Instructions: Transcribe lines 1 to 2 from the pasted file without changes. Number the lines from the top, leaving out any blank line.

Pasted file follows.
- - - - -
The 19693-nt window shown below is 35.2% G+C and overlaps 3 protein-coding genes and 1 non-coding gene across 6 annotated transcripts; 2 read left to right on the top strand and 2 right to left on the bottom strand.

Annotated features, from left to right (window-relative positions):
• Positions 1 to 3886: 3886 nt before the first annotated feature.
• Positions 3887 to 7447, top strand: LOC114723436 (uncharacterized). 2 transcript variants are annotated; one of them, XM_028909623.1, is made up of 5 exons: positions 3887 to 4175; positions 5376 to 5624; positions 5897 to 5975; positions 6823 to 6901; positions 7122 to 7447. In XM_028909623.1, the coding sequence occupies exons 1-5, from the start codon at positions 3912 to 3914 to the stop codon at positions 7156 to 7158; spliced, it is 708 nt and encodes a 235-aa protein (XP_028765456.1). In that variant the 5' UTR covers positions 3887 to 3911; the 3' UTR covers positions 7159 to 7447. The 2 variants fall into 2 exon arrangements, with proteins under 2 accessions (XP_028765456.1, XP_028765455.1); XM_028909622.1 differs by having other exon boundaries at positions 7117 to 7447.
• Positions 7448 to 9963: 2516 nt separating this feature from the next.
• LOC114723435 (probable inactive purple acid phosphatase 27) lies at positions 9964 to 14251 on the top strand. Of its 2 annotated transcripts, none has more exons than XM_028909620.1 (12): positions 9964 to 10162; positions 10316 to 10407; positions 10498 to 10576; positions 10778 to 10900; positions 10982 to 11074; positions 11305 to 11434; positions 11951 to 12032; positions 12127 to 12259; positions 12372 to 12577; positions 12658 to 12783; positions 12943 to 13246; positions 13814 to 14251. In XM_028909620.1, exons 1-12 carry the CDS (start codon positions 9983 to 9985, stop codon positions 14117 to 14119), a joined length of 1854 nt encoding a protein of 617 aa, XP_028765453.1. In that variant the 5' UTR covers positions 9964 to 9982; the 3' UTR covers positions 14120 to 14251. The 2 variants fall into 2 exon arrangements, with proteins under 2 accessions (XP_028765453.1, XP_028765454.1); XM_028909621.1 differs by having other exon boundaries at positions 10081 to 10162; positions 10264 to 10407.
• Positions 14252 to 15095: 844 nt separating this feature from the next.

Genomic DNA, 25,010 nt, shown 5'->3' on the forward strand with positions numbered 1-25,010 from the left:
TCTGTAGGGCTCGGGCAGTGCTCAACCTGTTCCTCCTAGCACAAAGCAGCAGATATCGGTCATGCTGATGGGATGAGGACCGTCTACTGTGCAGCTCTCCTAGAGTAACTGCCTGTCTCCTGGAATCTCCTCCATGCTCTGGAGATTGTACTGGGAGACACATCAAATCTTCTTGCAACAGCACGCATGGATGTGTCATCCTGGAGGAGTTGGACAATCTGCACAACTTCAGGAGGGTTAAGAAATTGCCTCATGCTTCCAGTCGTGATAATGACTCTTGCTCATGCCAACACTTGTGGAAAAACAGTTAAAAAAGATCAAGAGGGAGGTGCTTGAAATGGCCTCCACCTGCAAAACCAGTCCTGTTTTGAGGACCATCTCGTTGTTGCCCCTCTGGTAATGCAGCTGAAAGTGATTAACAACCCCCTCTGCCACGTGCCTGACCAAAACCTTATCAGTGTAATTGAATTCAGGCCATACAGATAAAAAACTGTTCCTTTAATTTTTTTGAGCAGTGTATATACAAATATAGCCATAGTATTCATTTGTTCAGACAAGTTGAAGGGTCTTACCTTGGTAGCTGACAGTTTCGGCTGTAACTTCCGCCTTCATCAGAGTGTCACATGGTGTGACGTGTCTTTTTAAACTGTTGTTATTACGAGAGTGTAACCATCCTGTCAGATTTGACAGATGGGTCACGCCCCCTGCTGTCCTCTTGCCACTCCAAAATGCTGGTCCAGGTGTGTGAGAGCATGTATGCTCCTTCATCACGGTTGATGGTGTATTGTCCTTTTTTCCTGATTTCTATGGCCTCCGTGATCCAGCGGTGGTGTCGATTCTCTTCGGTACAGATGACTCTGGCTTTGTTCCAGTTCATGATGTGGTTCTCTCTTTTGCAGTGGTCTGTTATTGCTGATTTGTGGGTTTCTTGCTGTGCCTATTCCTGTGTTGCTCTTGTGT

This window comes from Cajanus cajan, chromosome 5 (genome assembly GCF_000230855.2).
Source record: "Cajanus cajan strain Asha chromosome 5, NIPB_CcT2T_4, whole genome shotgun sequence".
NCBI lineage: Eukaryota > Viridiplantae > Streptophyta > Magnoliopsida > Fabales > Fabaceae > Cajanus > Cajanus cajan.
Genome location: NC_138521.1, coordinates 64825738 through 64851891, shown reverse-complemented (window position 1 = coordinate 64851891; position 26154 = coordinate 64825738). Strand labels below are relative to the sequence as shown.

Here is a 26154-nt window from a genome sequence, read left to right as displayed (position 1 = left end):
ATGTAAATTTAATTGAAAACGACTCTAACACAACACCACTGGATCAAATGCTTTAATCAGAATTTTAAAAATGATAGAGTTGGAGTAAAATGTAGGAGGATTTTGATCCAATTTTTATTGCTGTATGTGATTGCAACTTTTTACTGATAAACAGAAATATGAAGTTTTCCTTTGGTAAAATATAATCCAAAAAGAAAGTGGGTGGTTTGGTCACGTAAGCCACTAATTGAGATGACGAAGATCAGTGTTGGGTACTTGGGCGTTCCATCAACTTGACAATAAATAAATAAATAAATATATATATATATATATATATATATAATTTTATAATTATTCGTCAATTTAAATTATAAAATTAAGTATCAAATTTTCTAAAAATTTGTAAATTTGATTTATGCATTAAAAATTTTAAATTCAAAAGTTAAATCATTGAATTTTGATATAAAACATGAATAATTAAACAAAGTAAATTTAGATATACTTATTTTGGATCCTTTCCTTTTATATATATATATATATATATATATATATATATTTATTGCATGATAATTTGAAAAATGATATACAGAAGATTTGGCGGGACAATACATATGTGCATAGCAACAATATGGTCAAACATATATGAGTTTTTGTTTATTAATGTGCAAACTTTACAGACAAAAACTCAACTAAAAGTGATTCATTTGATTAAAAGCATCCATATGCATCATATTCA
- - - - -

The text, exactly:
The 19693-nt window shown below is 35.2% G+C and overlaps 3 protein-coding genes and 1 non-coding gene across 6 annotated transcripts; 2 read left to right on the top strand and 2 right to left on the bottom strand.

Annotated features, from left to right (window-relative positions):